I did my GSCES as the mum of a baby who was a few months old, and people always say ‘how did you manage’ and I don’t have the answer. All I know is, that I’m a very determined person and I think that well and truly kicked in and I knew I had no other choice. I then went to college, sat my A-levels, and then went to university to train to be a teacher. I didn’t take any time out and I don’t think I deserve any praise for that, I did it because I was a mum, and I had this little girl relying on me to build her a whole life, and that’s what I was going to do. Through college I was lonely, I had a handful of friends but at 17, other people aren’t so forgiving of the fact that you had a baby so young. Be it naivety, or immaturity, but the comments and looks from people shattered my confidence. I’m just grateful for the few friends I did have in that time and extremely thankful for the absolutely wonderful group of friends I made at university who loved me for me, not me as a mum. That would be the main lesson I learnt, don’t allow people to make you feel any less of a person because you’re a young mum. Young mums are brave, they’re strong and the deserve the world, even if you are picking Weetabix out of your hair and wiping poo off your work dress with a wet wipe at 9.15 after you’ve already seen approximately 20 people. Studying was hard, but it gave me an incentive, I had a reason to achieve and she was all the driving force I needed to be up until 1 in the morning eating with a spoon out of an ice cream tub and writing the 5724 word of my dissertation.
I found that once I’d graduated as a teacher, people viewed me differently when they knew, like I was suddenly worthy of praise and for people to think that id completed this huge feat. I always ask myself, if I hadn’t have trained and got a career, would I still be being judged now? How would that be fair? I distinctly remember visiting a midwife when I became pregnant with my second child, and her face turning when she asked me if I had any previous children. She was so judgemental just in her looks and I felt like I was right back there when I was 16 in hospital giving birth. This continued, until she asked my job, and then suddenly she was my best friend. I’ve always felt under so much pressure to achieve and have my crap together 24/7 so that no one can judge me and that’s the second thing I’ve learnt. The only person who is worthy of making any judgement against you, is you. Don’t feel under pressure, don’t scrub your house for hours when you’re shattered because a health visitor is visiting, don’t think you all need to look pristine all the time just because you’ve got something to prove. Live your life for you and your family, and don’t care about anyone else.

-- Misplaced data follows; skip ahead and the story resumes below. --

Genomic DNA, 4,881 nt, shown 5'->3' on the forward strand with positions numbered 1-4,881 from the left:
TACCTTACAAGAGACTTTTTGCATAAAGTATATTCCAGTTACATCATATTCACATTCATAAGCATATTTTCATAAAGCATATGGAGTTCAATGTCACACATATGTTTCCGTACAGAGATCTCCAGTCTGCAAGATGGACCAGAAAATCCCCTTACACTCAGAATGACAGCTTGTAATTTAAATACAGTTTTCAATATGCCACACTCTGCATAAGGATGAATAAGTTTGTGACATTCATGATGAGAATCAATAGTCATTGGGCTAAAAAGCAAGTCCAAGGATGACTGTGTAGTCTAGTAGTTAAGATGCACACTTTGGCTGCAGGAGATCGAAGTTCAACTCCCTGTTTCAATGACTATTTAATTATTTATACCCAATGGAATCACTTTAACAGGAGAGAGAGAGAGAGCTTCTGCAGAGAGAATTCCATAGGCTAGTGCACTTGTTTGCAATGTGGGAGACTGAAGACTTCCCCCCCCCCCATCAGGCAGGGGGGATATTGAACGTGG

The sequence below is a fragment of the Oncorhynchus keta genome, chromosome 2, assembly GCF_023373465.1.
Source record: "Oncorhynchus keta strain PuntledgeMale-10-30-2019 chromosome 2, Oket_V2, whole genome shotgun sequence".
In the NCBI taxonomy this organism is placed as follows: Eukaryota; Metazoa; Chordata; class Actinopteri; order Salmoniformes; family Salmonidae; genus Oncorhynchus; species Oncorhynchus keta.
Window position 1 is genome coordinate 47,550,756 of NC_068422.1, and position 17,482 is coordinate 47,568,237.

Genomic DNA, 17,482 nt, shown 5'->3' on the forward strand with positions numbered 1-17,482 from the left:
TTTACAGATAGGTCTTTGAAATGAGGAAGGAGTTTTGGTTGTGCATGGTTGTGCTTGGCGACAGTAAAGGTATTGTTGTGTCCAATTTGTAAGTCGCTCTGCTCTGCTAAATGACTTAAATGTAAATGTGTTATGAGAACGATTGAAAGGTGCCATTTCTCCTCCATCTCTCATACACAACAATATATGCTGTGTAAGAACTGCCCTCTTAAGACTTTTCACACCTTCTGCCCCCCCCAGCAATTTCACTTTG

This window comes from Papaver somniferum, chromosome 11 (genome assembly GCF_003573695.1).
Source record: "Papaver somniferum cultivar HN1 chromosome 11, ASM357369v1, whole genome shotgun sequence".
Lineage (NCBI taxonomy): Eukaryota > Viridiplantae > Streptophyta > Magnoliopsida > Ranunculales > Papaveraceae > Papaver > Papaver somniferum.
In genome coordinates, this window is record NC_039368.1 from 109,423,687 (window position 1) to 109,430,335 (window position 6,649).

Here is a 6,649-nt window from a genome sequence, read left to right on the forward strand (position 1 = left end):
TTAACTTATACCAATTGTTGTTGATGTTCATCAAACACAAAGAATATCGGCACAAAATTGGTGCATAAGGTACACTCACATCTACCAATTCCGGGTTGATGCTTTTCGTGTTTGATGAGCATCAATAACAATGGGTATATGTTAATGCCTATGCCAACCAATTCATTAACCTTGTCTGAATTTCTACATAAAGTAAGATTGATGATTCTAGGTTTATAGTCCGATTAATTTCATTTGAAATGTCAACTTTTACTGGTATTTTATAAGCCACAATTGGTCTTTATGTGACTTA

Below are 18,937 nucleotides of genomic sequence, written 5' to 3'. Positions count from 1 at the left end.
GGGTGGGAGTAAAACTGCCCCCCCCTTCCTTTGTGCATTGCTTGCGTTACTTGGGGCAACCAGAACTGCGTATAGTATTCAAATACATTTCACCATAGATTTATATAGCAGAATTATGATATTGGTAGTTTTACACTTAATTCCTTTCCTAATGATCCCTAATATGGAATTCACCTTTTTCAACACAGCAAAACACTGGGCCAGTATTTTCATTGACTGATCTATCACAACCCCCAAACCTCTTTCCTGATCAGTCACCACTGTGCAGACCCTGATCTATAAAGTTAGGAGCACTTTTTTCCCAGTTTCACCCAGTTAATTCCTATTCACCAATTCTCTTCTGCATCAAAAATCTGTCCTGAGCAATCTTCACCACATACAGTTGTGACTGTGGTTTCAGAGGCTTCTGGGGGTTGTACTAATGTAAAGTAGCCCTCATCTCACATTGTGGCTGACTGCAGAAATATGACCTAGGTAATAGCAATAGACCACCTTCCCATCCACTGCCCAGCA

Being a mum is tough, regardless of if your 15 or 45. Your age is irrelevant, all that matters is the amount of love you can give your children and how many times you can listen to Peppa Pig without losing your own sanity. Being a young mum has its advantages, like having all the energy in the world to do fun things with them, having a lifetime of experiences together, being able to relate to them as they get older. But alongside that comes the disadvantages, not having a wealth of life experiences, not being as financially stable as you’d like to be, not having travelled or partied as much as others.
Thank you for reading, and I hope that if you’re young mum out there, right now and struggling, that you’ve at least
got some positivity from this. On the days that you think things won’t ever be easier, trust me, they will and your child is going to grow up knowing what a brave, courageous queen you are and they’re going to be forever proud of you. Live your life in exactly the way you want to. If you want to get a sitter and go out, do it! Life is all about balance and let’s face it, if being a young mum doesn’t drive you to alcohol at times, are you even a young mum?! Have faith and trust it will always work out for the best, because you’ve made it this far.